I don’t know what’s going on here in the absence of people,
but the moment someone shows up, everything comes into motion. Old traps disappear and new ones emerge.
Andrei Tarkovsky, Stalker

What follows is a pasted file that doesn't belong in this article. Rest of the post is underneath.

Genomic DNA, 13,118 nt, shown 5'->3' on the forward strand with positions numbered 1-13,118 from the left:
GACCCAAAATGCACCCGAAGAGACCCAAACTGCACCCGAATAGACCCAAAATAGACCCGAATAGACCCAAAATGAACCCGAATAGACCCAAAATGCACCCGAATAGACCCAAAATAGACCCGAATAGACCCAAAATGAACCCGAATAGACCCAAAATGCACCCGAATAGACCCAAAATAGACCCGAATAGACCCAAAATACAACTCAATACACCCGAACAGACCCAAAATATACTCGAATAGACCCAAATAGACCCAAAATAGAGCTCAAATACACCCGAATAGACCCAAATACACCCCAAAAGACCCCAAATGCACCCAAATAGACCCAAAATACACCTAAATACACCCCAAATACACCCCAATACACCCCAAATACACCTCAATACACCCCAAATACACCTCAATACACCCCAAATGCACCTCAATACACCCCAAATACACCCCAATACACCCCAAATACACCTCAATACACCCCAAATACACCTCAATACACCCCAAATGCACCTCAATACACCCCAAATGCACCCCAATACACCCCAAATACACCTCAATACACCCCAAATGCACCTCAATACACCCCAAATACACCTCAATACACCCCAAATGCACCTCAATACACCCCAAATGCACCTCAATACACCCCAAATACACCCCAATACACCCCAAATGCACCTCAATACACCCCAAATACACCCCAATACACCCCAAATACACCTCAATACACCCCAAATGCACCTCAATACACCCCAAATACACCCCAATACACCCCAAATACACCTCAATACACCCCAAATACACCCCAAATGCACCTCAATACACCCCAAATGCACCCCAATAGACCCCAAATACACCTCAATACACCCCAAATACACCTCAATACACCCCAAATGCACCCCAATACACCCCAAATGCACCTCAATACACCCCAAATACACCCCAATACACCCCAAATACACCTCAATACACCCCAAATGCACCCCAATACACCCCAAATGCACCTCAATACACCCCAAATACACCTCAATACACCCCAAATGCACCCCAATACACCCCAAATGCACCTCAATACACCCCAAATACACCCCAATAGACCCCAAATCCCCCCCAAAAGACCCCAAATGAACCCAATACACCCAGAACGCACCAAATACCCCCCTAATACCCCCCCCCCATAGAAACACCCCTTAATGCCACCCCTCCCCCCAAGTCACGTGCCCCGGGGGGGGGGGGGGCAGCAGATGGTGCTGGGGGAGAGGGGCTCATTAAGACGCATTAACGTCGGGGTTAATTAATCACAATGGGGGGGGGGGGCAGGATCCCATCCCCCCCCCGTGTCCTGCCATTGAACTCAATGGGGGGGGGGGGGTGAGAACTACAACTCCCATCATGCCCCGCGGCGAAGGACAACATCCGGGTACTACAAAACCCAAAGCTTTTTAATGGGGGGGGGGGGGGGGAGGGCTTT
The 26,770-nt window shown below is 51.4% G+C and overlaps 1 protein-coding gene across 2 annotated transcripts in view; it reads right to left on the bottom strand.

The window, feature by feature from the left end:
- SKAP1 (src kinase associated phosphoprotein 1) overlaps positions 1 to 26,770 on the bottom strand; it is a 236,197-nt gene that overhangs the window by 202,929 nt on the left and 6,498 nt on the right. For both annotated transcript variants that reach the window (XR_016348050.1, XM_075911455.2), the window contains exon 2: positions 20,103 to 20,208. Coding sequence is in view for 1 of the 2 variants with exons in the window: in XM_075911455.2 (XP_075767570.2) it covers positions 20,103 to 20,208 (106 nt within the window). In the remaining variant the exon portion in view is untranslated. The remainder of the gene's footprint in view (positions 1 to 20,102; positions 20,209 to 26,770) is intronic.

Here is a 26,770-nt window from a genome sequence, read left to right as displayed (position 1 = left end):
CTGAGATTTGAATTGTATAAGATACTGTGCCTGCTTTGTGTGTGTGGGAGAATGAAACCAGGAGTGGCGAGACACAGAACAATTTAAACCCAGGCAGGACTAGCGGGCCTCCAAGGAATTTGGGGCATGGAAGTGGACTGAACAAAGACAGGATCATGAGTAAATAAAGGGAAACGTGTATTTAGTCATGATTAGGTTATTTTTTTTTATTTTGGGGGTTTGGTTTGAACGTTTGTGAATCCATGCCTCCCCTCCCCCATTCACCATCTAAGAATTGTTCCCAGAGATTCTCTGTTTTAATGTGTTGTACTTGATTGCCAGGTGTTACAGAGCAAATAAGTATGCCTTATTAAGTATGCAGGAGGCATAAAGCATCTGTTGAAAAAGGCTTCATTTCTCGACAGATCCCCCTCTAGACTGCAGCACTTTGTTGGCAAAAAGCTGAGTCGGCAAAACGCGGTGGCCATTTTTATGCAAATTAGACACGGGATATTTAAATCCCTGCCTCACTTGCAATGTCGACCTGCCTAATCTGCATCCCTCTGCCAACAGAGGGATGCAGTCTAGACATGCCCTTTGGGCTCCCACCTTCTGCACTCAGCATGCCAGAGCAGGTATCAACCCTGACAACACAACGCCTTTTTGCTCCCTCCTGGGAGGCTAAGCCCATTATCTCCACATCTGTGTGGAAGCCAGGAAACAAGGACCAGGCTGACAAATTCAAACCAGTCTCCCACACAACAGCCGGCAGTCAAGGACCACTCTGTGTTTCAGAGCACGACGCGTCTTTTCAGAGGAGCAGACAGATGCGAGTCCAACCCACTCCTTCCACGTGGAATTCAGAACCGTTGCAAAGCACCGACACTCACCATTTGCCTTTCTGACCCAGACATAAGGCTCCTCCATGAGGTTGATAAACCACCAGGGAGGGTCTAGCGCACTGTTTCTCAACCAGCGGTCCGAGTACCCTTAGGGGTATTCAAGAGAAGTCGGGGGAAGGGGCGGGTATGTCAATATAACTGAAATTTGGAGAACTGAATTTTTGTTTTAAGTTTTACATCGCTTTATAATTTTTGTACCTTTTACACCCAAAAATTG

In Andrei Tarkovsky’s Stalker (1979), the film revolves around seekers attempt to leave their grimy colourless reality to venture into a mysterious and dangerous cordoned off “zone” that holds a threat which is invisible yet omnipresent. In this eroded landscape that is depopulated and overgrown, many who venture inside the zone disappear. They enter this imperceptible peril in search of a room where their innermost wish will come true. Yet this desire often leads to disaster both for the individuals or their loved ones. Guiding the seekers through the zone are local figures called “stalkers” who live in service of others. They bring the seekers to the threshold of the room but never go in themselves. In Sam Doctor’s practice, he enters the radioactive Fukushima exclusion zone – a forcibly evacuated area established in the wake of the 2011 disaster of core meltdowns at the adjacent Fukushima Daiichi Nuclear Power Station – and the still contaminated Mary Kathleen abandoned mine on land of the massacred Kalkadoon Aboriginals in Queensland. Travelling to these toxic sites of human and ecological trauma is Doctor a seeker or a stalker?